Gasoline rose for the first time in four days and pump prices edged closer to last year’s highs. Crack spreads and the April contract’s premium to later months increased.
March futures advanced as much as 1.6 percent. The Energy Information Administration said yesterday supplies sank 2.88 million barrels last week as refinery rates and imports declined while demand increased. Average retail prices have jumped 15 percent this year to within 15.5 cents of last year’s high of $3.936, according to AAA data.
“Gasoline has been rallying since the EIA showed a bigger- than-expected draw in gasoline inventories and refinery utilization dropped as we’re in the midst of the refinery maintenance season,” said Andy Lipow, president of Lipow Oil Associates LLC in Houston. “But higher pump prices will definitely put a damper on consumer spending.”
March-delivery gasoline rose 2.89 cents to $3.0654 a gallon at 9:54 a.m. on the New York Mercantile Exchange on volume that was 25 percent above the 100-day average for the time of day.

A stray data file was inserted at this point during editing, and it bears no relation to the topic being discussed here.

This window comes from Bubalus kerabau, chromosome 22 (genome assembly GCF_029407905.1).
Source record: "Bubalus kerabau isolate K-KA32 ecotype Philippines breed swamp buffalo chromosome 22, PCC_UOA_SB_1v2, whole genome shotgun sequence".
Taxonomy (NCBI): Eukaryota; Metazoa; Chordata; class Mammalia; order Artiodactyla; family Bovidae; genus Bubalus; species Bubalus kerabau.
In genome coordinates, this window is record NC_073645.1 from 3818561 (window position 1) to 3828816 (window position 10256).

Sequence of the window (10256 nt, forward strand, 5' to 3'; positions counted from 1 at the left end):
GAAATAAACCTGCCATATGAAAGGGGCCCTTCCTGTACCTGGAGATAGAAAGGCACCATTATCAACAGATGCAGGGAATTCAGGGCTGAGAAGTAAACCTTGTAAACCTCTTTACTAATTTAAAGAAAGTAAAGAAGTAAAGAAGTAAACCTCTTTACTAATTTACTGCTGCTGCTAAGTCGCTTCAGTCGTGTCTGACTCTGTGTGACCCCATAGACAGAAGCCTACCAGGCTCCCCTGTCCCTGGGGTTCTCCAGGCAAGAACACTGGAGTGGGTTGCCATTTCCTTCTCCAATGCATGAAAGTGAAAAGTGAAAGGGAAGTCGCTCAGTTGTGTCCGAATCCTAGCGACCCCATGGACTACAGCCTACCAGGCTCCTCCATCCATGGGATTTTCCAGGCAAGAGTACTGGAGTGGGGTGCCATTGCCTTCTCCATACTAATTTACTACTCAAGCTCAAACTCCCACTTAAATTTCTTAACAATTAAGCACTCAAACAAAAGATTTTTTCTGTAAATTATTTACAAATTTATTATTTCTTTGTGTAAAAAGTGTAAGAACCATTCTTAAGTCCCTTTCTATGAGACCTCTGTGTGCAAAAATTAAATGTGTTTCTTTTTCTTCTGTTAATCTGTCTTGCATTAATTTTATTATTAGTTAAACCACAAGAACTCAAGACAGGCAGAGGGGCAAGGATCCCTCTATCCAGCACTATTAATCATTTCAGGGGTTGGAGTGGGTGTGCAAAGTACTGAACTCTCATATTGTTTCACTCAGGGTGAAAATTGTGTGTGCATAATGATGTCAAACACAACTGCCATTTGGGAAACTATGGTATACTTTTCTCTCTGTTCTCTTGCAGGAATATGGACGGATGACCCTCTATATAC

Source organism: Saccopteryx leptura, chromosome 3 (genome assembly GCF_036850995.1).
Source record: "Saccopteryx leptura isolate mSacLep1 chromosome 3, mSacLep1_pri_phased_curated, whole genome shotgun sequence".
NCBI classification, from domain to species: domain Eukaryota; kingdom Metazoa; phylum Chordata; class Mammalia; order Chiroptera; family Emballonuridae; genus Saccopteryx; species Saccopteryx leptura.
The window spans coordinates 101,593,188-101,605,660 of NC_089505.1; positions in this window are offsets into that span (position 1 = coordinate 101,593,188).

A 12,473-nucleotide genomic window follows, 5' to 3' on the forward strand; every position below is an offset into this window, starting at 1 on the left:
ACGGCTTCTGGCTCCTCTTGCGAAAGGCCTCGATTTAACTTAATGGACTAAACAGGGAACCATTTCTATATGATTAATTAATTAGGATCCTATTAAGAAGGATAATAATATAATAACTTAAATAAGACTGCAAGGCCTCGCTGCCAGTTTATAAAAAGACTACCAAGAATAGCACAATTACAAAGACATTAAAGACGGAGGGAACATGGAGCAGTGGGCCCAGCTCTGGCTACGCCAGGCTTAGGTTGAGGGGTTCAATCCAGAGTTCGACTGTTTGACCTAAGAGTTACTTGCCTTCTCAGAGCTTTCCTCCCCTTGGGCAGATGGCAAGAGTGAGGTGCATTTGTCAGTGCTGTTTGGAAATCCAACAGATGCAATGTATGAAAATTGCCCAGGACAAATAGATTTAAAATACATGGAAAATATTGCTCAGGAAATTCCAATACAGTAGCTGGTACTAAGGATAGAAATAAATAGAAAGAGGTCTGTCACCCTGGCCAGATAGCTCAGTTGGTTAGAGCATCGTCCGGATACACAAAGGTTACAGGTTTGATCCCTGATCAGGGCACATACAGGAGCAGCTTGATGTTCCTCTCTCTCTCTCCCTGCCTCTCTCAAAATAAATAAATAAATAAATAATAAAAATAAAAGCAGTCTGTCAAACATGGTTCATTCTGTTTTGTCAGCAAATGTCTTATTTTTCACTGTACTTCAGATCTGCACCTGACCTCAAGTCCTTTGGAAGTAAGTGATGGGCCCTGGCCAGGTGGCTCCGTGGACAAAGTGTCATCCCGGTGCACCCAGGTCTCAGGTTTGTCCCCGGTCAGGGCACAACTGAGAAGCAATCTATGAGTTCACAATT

The fuel is up 9 percent this year, the second-best performer on the Standard & Poor’s GSCI index of 24 commodities, after cotton.
The April crack spread, or premium of gasoline over West Texas Intermediate crude on Nymex, widened 80 cents to a record $43.79 a barrel. Against Brent oil on ICE Futures Europe, the spread gained 23 cents to $22.53 a barrel. The April-September gap widened 1.3 cents to 28.25 cents a gallon.
“We stopped the decline,” said Andrew Lebow, a senior vice president at Jefferies Bache LLC in New York. “But fundamentals are about the change for gasoline. Production is set to rise fairly dramatically over the next couple of months and these high pump prices are not going to be encouraging for demand.”
U.S. refinery seasonal maintenance typically peaks in March and April.
Retail gasoline, averaged nationwide, rose 0.3 cent to $3.781 a gallon, AAA, the largest U.S. motoring club, said today on its website. It was the smallest gain since Jan. 27. Pump prices are up every day since Jan. 17, advancing 48.8 cents.
Refineries used 82.9 percent of capacity last week, down 0.9 percentage point from the prior week and the lowest level in 11 months. Gasoline imports slipped to a four-week low.
Demand, measured by deliveries to wholesalers, rose 0.4 percent to 8.44 million barrels a day. Demand over four weeks was 2.8 percent above a year earlier.
Heating oil for March delivery gained 0.67 cent to $3.1024 a gallon on volume that was 28 percent below the 100-day average.
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